Phoenix Mayor Phil Gordon a racist?????
Immigration marchers demand apology from mayor Gordon said rally 'trampled' on rights of others
Yvonne Wingett, William Hermann and Lindsey Collom The Arizona Republic Mar. 27, 2006 12:00 AM
Organizers of last week's 20,000-member march that protested immigration legislation said Sunday that they want an apology from Mayor Phil Gordon for his remarks on the protest's execution.
In a news conference outside City Hall, Hector Yturralde, a leader of protest sponsor Unidos en Arizona, said the group also demands to meet with Gordon by 6 p.m. Wednesday.
The mayor's spokesman said he had "no comment" on their requests.
Gordon expressed anger after Friday's protest. He said the city had not been notified of how many people would take part and called protesters' actions "shameful."
The march crippled businesses and traffic from McDowell to Camelback roads on 24th Street. City officials said pickup trucks, cars and motorcycles driven by the thousands of marchers filled business parking lots and locked dozens of residents in their homes until the march ended in the midafternoon.
The protest was sparked by a House bill that would include making it a felony to be in the country illegally.
Phone calls and e-mails from residents and business owners bombarded the office of Phoenix Councilman Greg Stanton, who represents part of the area. He said most of them were upset by the massive crowd and deadlocked traffic.
"There was frustration (by business owners) that there was no notice about shutting down the streets," Stanton said Sunday. "So customers couldn't get to them, and customers could not leave if they got there before the march began.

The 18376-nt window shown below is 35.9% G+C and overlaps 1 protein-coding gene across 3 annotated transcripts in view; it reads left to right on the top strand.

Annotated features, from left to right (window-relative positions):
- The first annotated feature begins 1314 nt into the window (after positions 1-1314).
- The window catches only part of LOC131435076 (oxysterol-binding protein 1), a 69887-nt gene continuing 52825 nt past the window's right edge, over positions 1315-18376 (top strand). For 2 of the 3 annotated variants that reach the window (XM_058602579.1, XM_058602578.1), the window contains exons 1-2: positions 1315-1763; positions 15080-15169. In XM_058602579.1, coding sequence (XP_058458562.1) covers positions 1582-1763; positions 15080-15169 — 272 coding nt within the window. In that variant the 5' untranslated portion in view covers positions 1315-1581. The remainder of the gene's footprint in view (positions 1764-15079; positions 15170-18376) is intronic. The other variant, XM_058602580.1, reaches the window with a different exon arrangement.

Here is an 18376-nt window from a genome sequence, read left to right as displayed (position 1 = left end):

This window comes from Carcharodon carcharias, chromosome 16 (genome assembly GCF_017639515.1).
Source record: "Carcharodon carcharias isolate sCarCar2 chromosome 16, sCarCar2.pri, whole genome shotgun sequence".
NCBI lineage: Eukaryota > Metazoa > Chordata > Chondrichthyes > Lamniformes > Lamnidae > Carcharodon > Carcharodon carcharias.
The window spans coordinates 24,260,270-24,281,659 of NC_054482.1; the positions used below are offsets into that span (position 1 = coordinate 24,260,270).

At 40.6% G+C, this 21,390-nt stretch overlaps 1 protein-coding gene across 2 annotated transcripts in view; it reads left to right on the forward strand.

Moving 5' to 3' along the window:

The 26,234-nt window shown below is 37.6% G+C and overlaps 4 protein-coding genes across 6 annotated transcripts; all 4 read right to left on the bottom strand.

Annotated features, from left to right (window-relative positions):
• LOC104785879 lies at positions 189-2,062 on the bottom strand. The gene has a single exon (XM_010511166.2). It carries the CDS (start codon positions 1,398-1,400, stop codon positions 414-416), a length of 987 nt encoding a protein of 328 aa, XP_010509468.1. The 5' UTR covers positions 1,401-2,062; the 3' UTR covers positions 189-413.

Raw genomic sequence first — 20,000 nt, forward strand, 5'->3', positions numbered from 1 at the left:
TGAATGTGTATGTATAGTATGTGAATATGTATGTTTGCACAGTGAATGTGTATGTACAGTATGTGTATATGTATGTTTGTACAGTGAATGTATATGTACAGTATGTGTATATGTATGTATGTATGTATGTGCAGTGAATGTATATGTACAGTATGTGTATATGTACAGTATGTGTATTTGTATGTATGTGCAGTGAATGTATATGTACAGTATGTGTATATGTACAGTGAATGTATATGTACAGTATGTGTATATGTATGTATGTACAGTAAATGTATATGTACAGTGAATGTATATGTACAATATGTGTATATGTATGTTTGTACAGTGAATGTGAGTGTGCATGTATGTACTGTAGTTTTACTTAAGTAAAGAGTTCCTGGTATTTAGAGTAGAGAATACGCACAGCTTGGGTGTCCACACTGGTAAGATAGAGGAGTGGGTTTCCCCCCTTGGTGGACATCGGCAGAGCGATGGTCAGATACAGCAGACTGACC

"This is not about the political message. The way this whole thing went down did not give Phoenix an opportunity to prepare."
The mayor expressed his frustration in a statement Friday, saying in part: "I am incredibly upset. You can't tell us that you're going to have 2,000 or 3,000 people march on the sidewalk and then turn 20,000 or 30,000 people loose in the streets. That's not reasonable. That's not safe. Yes, you can march, but you must also obey the law and exercise good judgment. That didn't happen, and too many businesses and residents had their rights trampled on. It's shameful."
On Friday, demonstrators marched to the office of Republican Sen. Jon Kyl to protest immigration legislation. There were similar demonstrations across the nation.
Kyl is sponsoring a bill with Sen. John Cornyn, R-Texas, that would give undocumented immigrants up to five years to leave the country. Those immigrants could apply from their home country to return, either as temporary workers or for permanent residency.
Organizers of politically related events do not need permits, but the city is required to accommodate and work with organizers, officials said. However, organizers must inform officials of the expected attendance so police and other services can be coordinated.
Gordon's spokesman Scott Phelps said the mayor will ask city staff today to "put together some kind of little meetings with future organizers of future marches so the city can be better prepared for the next one that comes along."